As airlines and airports embrace biometrics to significantly improve passenger experience, biometric data economy has emerged as one of the major trends in travel experience. If you are wondering what’s the real value in leveraging biometrics, it helps airlines use big data to personalize products and create real value for flyers by turning travel into a seamless paperless experience. Another key highlight is that the biometric data generated also helps to meet the high security criteria demanded by governments across the globe to make informed decisions.
Analytics India Magazine caught up with Maneesh Jaikrishna, Vice President, India and Subcontinent, SITA to discuss how “Big Data” can effectively be used to build a connecting bridge between the flyer and online activities. Airlines already hold a tremendous amount of data on their passengers — particularly their frequent flyers with every interaction being logged and stored.
With the agreement of the passenger, this data can be used to build a clearer picture of who they are and how the airline can micro-target you with everything from ‘personalized’ fares to double status credits deals, shared Jaikrishna, explaining how big data can be used to create an enriched travel experience. “At every step of the journey, the data is being monitored and suggestions are provided to the passengers based on their preferences or data captured, including information they opt to share around their social media activities,” he further added.
Role of biometric in personalizing travel & in-flight experience
The future of aviation is being shaped by biometrics and the idea is to make the entire travel experience hassle free, secure and seamless for the passengers. Identity Management is one key area where the industry can streamline the passenger experience using technology and the use of biometrics is central to that. With biometric technology, travelers can avoid showing documents at each stop through the airport, explained Jaikrishna, making airline queues a thing of the past. And globally, Delta Airlines and Jet Blue Airways have already put this in motion by testing biometric boardings at select airports. Another case in point is Australia’s Brisbane Airport that has implemented SITA Smart Path™, a biometric and automated passenger screening solution that enables passengers to present their details at a self-service kiosk at check-in then, when ready to board and use an automated boarding gate to be verified using face recognition technology.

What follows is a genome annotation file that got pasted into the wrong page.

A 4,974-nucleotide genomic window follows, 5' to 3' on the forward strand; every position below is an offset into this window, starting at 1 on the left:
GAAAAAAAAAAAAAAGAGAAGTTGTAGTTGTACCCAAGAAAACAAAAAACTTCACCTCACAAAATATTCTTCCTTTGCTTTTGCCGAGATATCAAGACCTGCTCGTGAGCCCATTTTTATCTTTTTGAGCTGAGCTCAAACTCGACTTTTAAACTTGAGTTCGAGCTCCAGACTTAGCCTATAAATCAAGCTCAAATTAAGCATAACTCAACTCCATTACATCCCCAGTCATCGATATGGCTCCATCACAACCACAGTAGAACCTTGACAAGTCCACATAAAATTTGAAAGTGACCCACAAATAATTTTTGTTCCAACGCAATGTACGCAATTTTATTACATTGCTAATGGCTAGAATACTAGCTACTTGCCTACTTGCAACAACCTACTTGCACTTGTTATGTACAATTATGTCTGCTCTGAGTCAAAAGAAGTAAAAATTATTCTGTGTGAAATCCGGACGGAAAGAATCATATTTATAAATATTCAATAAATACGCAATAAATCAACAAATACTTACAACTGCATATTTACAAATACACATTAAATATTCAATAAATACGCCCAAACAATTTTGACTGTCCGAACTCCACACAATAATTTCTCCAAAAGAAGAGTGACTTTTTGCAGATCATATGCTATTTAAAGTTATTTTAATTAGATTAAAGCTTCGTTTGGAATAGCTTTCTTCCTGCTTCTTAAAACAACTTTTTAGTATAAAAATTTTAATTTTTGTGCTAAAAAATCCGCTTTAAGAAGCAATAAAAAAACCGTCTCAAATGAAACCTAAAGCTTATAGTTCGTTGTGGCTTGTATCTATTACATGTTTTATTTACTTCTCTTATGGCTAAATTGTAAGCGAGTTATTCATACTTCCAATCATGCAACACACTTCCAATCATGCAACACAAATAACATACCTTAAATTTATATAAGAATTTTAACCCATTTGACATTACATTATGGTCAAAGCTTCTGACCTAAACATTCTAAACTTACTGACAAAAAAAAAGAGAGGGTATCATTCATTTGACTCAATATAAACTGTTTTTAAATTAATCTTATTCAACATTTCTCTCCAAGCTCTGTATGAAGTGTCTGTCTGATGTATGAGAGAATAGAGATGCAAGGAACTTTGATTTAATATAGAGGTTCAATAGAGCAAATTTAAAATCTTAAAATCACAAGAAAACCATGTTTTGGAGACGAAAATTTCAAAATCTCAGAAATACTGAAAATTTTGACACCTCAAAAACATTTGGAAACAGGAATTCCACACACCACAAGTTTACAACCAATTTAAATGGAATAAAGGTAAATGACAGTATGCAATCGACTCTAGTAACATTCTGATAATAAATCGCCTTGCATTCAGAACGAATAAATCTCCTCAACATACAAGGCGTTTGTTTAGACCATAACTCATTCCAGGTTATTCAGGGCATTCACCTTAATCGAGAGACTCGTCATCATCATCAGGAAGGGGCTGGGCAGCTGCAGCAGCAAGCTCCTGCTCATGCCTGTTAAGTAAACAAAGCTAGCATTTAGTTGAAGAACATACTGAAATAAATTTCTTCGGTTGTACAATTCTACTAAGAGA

Exploring the JetBlue use case
Jaikrishna talked about the most recent trial, where they worked with JetBlue and the US Customs and Border Protection (CBP) to test a new paperless and deviceless self-boarding process as part of ongoing trials to implement the US biometric exit process in the future. Interestingly, JetBlue is the first airline to integrate with CBP to use biometrics and facial recognition technology to verify customers at the gate during boarding.
How it works:
Ø Those who opt in during the boarding process can put away their boarding passes and devices and simply step up to the camera for a quick photo
Ø The custom-designed camera station will connect to CBP to instantly match the image to passport, visa or immigration photos in the CBP database and verify flight details
Ø A cleared to board (or not cleared) notification appears on the screen for the passenger and is also sent to the airline’s systems
Airline Industry is ripe for AI & cognitive computing
AI has impacted every sector and as airports grapple to embrace digital technology — next-gen technologies AI, cognitive computing and predictive analytics can be leveraged in a lot of ways to “predict and prepare for future to tackle the estimated US$25 billion cost of flight disruptions to the air transport industry”. From automating manual processes to predicting flight delays, premium airlines such as Emirates is already using AI to remodel the ticketing process and make flying experiences more personalized. However, the real promise lies in AI autopilots that can help navigate cockpits effectively and complex flights. The Boeing company has already taken the first step in this direction by establishing a research initiative — Boeing/Carnegie Mellon Aerospace Data Analytics Lab to leverage CMU’s prowess in machine learning, language technologies and data analytics. According to Boeing, the aim is to find ways to use AI and big data to cash in on the enormous amount of data generated in the design, construction and operation of modern aircraft.
India Growth story
In India, the Ministry of Civil Aviation is working towards creating an integrated platform that will use a passenger’s Aadhaar-based biometric information for the check-in process across all airports. SITA’s 2016 India IT Trends Benchmark study pointed out that when it came to small-scale R&D projects, airlines and airports in India were most active in evaluating new technologies. 80% of airlines in India plan to assess the potential of IoT with R&D projects by 2019. And while India may be slow to embrace the power of digital, technologies such as wearables and biometric travel tokens for passengers will be evaluated by 75% of airlines in India over the next five years. “The whole idea of implementing biometrics in air travel is to cut short the time a passenger spends in airport queues for check-in purposes,” said Jaikrishna.
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